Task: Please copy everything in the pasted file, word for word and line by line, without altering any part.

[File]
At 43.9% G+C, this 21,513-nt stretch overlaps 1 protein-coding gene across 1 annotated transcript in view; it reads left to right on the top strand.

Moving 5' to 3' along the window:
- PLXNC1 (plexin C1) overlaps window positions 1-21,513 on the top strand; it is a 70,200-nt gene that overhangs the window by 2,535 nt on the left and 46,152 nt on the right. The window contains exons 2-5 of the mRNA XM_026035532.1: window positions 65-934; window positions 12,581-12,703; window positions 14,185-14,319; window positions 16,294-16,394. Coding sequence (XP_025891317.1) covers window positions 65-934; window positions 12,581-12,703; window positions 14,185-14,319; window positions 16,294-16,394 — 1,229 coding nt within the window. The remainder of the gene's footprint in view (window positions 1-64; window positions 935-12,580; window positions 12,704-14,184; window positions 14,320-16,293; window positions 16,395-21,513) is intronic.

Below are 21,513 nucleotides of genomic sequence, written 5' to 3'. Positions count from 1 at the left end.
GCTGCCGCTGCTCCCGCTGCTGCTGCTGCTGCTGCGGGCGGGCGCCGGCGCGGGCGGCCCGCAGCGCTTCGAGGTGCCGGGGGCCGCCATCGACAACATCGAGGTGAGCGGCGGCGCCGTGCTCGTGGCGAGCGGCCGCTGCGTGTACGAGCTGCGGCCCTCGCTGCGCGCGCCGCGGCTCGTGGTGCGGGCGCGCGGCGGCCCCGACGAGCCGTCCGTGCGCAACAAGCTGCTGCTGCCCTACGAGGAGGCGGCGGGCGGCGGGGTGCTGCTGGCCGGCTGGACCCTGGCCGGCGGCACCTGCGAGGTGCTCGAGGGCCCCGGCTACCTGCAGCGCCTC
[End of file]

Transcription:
At 43.9% G+C, this 21,513-nt stretch overlaps 1 protein-coding gene across 1 annotated transcript in view; it reads left to right on the top strand.

Moving 5' to 3' along the window:
- PLXNC1 (plexin C1) overlaps window positions 1-21,513 on the top strand; it is a 70,200-nt gene that overhangs the window by 2,535 nt on the left and 46,152 nt on the right. The window contains exons 2-5 of the mRNA XM_026035532.1: window positions 65-934; window positions 12,581-12,703; window positions 14,185-14,319; window positions 16,294-16,394. Coding sequence (XP_025891317.1) covers window positions 65-934; window positions 12,581-12,703; window positions 14,185-14,319; window positions 16,294-16,394 — 1,229 coding nt within the window. The remainder of the gene's footprint in view (window positions 1-64; window positions 935-12,580; window positions 12,704-14,184; window positions 14,320-16,293; window positions 16,395-21,513) is intronic.

Below are 21,513 nucleotides of genomic sequence, written 5' to 3'. Positions count from 1 at the left end.
GCTGCCGCTGCTCCCGCTGCTGCTGCTGCTGCTGCGGGCGGGCGCCGGCGCGGGCGGCCCGCAGCGCTTCGAGGTGCCGGGGGCCGCCATCGACAACATCGAGGTGAGCGGCGGCGCCGTGCTCGTGGCGAGCGGCCGCTGCGTGTACGAGCTGCGGCCCTCGCTGCGCGCGCCGCGGCTCGTGGTGCGGGCGCGCGGCGGCCCCGACGAGCCGTCCGTGCGCAACAAGCTGCTGCTGCCCTACGAGGAGGCGGCGGGCGGCGGGGTGCTGCTGGCCGGCTGGACCCTGGCCGGCGGCACCTGCGAGGTGCTCGAGGGCCCCGGCTACCTGCAGCGCCTC